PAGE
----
References:

[1] Hennig, S. (2015). The mess of motherhood: An integrated approach to understanding postpartum depression. (Final Project Essay, Athabasca University, Alberta, Canada).

[2] Evans, M., Donelle, L., & Hume-Loveland, L. (2012). Social support and online postpartum depression discussion groups: A content analysis. Patient Education and Counseling, 87(3), 405-410.

[3] Leitch, S. (2002). Postpartum Depression: A Review of the Literature. St. Thomas, Ontario: Elgin-St. Thomas Health Unit.

[4] Tobin, C., Di Napoli, P., Wood-Gauthier, M. (2015). Recognition of Risk Factors for Postpartum Depression in Refugee and Immigrant Women: Are Current Screening Practices Adequate? J Immigrant Minority Health, 2015(17), 1019-1024.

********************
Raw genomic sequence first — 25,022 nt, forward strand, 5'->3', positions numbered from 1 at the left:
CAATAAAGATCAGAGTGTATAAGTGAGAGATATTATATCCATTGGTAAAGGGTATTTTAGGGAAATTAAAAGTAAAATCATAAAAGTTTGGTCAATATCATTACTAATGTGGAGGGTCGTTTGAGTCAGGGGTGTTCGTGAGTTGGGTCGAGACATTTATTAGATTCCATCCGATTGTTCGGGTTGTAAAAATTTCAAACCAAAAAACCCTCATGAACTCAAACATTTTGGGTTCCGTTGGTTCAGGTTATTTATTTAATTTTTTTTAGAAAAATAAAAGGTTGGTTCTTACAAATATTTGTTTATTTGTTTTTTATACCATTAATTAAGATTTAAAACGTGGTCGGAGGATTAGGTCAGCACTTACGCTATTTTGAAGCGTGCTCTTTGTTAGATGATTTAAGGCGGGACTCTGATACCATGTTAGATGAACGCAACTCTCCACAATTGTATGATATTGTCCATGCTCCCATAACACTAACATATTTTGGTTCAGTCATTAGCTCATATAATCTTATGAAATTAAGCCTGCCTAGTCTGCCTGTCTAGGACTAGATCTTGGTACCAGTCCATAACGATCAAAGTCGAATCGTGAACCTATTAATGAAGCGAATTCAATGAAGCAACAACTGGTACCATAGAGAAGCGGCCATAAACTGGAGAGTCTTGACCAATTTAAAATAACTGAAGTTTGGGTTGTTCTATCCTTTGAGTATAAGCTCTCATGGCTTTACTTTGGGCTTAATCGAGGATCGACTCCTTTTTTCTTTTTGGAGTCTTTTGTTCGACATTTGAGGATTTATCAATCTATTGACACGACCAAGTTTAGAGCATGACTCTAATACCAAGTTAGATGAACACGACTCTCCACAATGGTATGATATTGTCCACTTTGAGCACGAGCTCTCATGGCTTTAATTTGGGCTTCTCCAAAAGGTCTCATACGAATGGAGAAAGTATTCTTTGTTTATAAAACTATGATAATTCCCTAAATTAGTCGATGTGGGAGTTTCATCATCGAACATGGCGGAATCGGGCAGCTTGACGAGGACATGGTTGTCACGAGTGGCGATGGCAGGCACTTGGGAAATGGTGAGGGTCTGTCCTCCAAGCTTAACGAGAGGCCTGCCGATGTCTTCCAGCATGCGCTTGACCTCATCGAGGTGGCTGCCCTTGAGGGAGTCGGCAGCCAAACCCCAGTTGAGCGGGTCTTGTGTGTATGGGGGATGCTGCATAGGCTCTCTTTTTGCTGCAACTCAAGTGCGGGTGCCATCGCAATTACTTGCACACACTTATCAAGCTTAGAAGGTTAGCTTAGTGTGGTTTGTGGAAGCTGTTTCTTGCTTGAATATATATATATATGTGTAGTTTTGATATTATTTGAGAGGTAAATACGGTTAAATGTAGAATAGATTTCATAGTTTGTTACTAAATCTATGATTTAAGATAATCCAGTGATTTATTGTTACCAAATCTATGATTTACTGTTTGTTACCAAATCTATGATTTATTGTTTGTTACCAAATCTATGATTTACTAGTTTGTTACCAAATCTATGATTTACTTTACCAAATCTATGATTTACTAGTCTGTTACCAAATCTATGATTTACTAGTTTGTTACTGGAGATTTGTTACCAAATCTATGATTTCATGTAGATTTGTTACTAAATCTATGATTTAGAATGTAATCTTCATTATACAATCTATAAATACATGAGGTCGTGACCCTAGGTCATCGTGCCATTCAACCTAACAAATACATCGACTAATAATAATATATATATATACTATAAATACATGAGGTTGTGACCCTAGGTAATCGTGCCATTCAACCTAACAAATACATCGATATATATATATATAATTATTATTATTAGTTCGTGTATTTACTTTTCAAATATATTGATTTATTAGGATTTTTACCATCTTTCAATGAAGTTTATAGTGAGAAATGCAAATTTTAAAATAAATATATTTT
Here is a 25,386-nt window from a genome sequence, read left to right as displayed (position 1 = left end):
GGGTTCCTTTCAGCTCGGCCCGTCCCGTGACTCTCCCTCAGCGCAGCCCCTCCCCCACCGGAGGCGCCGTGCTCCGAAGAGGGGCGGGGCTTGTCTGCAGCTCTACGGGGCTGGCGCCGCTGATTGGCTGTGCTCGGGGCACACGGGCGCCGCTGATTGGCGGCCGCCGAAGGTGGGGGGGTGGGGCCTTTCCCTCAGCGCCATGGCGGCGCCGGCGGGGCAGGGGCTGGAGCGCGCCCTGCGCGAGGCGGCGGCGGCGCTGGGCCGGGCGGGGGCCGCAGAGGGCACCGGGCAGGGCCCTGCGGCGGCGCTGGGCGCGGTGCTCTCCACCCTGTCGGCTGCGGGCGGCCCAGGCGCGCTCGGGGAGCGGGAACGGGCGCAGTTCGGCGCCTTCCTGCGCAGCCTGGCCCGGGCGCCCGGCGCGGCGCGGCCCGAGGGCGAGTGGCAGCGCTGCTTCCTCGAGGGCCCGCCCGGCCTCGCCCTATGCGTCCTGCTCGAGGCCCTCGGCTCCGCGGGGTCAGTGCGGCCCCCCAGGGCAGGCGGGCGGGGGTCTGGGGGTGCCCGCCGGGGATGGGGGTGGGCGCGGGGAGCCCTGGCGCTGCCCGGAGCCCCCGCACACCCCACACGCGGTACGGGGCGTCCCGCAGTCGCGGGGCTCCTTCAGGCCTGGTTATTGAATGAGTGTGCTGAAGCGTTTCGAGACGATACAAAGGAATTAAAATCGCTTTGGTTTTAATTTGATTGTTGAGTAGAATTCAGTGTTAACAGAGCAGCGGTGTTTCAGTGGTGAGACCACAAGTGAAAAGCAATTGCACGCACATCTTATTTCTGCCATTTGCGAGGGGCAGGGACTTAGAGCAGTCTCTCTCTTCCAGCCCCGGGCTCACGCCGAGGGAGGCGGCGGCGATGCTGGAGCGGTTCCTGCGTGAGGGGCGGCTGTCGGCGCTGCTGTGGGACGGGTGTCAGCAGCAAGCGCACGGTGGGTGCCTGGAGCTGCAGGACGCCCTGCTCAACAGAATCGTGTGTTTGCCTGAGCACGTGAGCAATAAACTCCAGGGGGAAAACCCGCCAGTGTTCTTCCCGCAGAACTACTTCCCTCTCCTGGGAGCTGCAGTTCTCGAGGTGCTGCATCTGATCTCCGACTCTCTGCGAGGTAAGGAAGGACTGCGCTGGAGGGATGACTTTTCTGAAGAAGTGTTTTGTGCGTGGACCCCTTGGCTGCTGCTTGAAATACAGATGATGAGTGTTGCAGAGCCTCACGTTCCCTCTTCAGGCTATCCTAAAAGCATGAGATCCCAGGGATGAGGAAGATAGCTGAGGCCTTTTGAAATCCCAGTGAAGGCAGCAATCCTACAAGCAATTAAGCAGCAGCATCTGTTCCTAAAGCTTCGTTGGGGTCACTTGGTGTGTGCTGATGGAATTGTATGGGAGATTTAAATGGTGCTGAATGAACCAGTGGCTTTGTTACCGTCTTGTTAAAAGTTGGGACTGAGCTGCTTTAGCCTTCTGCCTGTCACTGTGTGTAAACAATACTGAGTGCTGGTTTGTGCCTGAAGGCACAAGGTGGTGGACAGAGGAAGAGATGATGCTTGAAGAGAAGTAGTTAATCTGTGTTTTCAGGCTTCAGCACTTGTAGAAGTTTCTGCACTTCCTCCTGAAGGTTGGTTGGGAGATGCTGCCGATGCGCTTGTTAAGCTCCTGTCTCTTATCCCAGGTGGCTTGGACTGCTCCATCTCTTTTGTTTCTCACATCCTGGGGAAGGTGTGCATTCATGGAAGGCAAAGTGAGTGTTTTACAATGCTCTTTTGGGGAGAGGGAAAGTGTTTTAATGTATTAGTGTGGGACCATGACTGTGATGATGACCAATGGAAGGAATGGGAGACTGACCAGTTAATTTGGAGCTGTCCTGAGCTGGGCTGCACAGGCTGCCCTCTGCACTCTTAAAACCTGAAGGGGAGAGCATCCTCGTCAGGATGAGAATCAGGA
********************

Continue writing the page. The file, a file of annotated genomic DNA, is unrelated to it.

[5] Anderson, L. N. (2013). Functions Of Support Group Communication For Women With Postpartum Depression: How Support Groups Silence And Encourage Voices Of Motherhood. Journal of Community Psychology, 41(6), 709-724.

[6] Griffith, S. (2013). CWRU (Case Western Reserve University) study finds mothers with postpartum depression would welcome online professional treatment if available. Think. Retrieved on February 17, 2017, from http://blog.case.edu/think/2013/04/04/cwru_study_finds_mothers_with_postpartum _depression_would_welcome_online_professional_treatment_if_available

[7] Ross, K.W. (2013). “Because it is my body, and I own it, and I am in charge”: Power and Resistance in Biomedical and Midwifery Models of Birth.(Ph.D. dissertation, Oklahoma State University, Oklahoma, United States).